Many local politicians are wondering what President Donald Trump’s cabinet selections will mean for their constituents — from public housing, to health, to education.
In Illinois, Gov. Bruce Rauner has publicly supported Trump’s pick for Secretary of Education, who said she supports school choice programs that allow public money to flow to private schools and for-profit charters.
Proposals to create these kinds of school choice programs have never gotten much traction in Illinois. But lawmakers on both sides of the aisle have introduced bills recently that could allow families to use public money to send their children to private schools.
Republican State Rep. Jeanne Ives, who represents parts of Wheaton, Naperville and Carol Stream, said she introduced school choice bills in the past that have been stymied by Democrats and some Republicans.
“They’re a bunch of hypocrites,” Ives said. “A number of them are the beneficiaries of a private school education, including (House Speaker) Mike Madigan himself, and yet they deny it, deny it, deny it to the people who can least afford to fight for it themselves.”
She introduced a school choice bill this session that would allow students attending the lowest performing 10 percent of schools to get a voucher to attend a private school of their choosing.
It’s not that unlike a bill introduced by Democratic State Rep. LaShawn Ford, whose district on the West Side of Chicago is very different than the fairly well-off suburbs that Ives represents.
“I represent the Austin community, an area where several schools have been closed and several schools are on academic probation,” Ford said.
Ford, a former teacher who has been endorsed by the Chicago Teachers Union, said the bill he recently introduced would create a private school scholarship fund using state lottery money.
“I have no choice but to look for other choices for the children I represent in the Austin community,” he said. “Do we sit idly by and say, ‘Well we’re going to just keep working on this, and all those students and families that we’re not meeting your needs, you just keep going to the same schools and we’ll get it right one day even though you will be gone and we failed you?’ ”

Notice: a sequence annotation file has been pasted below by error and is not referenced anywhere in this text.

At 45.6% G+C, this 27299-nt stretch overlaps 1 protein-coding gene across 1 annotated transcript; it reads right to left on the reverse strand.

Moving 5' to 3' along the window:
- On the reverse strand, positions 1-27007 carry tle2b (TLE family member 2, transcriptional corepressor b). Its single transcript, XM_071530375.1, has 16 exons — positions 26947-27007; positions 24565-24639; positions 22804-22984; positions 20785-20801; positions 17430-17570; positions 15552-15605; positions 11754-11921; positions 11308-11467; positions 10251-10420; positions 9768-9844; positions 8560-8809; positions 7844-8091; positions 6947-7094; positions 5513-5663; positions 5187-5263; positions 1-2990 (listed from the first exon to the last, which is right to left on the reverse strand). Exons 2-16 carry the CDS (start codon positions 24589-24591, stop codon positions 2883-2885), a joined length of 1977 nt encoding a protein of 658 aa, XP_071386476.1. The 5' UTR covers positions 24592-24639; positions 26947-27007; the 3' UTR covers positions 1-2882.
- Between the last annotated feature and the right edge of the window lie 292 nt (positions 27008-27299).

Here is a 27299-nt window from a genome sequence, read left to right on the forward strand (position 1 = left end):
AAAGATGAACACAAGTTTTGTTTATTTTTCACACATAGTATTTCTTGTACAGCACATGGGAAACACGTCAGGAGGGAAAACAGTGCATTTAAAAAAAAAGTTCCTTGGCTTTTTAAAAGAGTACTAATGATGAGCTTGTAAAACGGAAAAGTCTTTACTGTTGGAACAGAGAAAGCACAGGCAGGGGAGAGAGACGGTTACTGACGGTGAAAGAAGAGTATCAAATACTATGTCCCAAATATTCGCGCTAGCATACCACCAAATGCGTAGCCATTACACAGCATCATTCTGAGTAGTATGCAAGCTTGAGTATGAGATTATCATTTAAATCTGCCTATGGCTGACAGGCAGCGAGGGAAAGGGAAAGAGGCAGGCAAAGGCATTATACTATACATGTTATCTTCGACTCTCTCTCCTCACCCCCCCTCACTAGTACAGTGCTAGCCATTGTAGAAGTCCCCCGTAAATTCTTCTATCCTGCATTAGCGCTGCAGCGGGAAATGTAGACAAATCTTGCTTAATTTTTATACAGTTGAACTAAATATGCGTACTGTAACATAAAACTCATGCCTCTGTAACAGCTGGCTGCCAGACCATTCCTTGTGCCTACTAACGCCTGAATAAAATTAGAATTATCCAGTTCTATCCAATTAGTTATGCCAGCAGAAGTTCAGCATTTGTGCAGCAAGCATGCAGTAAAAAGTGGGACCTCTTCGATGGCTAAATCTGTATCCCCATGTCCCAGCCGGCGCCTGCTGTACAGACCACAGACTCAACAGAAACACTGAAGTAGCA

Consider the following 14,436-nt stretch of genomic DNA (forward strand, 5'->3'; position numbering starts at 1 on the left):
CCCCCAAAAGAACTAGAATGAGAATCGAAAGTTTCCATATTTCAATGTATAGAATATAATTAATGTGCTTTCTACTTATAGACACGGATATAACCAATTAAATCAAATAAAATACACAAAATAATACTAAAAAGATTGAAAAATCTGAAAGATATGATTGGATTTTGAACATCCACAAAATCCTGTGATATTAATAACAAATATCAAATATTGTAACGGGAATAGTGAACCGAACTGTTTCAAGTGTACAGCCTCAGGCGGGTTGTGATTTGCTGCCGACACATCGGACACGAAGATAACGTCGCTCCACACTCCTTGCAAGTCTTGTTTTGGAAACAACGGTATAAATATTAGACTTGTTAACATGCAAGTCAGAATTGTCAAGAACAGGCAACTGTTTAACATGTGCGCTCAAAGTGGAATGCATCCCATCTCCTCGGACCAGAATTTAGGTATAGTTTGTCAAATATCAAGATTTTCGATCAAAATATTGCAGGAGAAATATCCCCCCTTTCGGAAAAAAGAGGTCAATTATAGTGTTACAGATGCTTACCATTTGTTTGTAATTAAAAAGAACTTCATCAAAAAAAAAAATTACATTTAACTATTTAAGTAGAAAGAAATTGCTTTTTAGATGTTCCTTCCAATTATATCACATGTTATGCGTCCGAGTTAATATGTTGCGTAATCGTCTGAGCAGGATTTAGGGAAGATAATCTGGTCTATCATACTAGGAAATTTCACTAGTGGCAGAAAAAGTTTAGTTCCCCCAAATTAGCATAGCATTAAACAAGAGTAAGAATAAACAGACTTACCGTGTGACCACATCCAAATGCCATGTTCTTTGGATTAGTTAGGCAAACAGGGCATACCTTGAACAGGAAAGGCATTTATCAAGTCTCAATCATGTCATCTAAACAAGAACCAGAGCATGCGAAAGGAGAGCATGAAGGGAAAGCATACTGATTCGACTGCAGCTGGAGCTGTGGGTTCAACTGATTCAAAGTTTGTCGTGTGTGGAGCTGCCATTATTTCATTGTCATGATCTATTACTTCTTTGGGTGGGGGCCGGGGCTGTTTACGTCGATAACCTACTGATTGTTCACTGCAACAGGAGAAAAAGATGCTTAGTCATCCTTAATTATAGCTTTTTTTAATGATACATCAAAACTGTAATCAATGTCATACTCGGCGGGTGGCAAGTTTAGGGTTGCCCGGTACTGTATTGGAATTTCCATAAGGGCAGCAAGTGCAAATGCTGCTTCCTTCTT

Both Ford and Ives said they see a window of opportunity right now in Illinois.
That’s because it’s no secret Rauner would like to expand school choice. He’s long supported charter schools — which are publicly funded, but privately run — and a couple of his most recent appointments to the state board of education have ties to charters.
The federal government is also poised to promote expanding school choice to the private sector. Trump and his pick for education secretary, Betsy DeVos, have indicated they will set aside billions of dollars for states with school choice programs that allow public money to flow to private schools.
“Illinois is really good at trying to grab federal money,” Ives said. “If the federal government were to come out and say, ‘Look, we’ve got this pot of money, but it’s only going to go to states that institute a voucher program,’ then we have a fighting chance. That’s where it’s got to come from because we’re so desperate for money in this state.”
Despite this momentum, Ives is realistic about the chances of her bill even passing out of committee.
“I filed it again so that we had it ready,” she said. “It could be tweaked if the conversation would ever go that way. Do I think it’s even going to get a hearing? No.”
Dan Montgomery, president of the Illinois Federation of Teachers, said that’s how it should be. Like many lawmakers, he thinks school choice is not the most pressing issue facing Illinois when it comes to education.
“We don’t even fund public schools like 48 other states; they do a better job with state dollars,” he said. “Why don’t we address that first?”
Lawmakers have come close to changing the school funding formula several times in the last few years. A bipartisan group of 25 legislators is expected to release recommendations for a new formula for distributing school money by Feb. 1.
Andrew Broy, with the Illinois Network of Charter Schools, echoed Montgomery in saying nothing is going to happen to expand school choice until lawmakers and Rauner do something with school funding and the state budget.
“I think we’re still dug in between the Speaker of the House and the Governor on a political battle, and what they’ve been dealing with mainly are big ticket fiscal items,” Broy said.
He said there’s a long way to go between what Trump and DeVos might push for and what Illinois lawmakers might actually choose to do.
Becky Vevea is an education reporter for WBEZ. You can follow her at @WBEZeducation.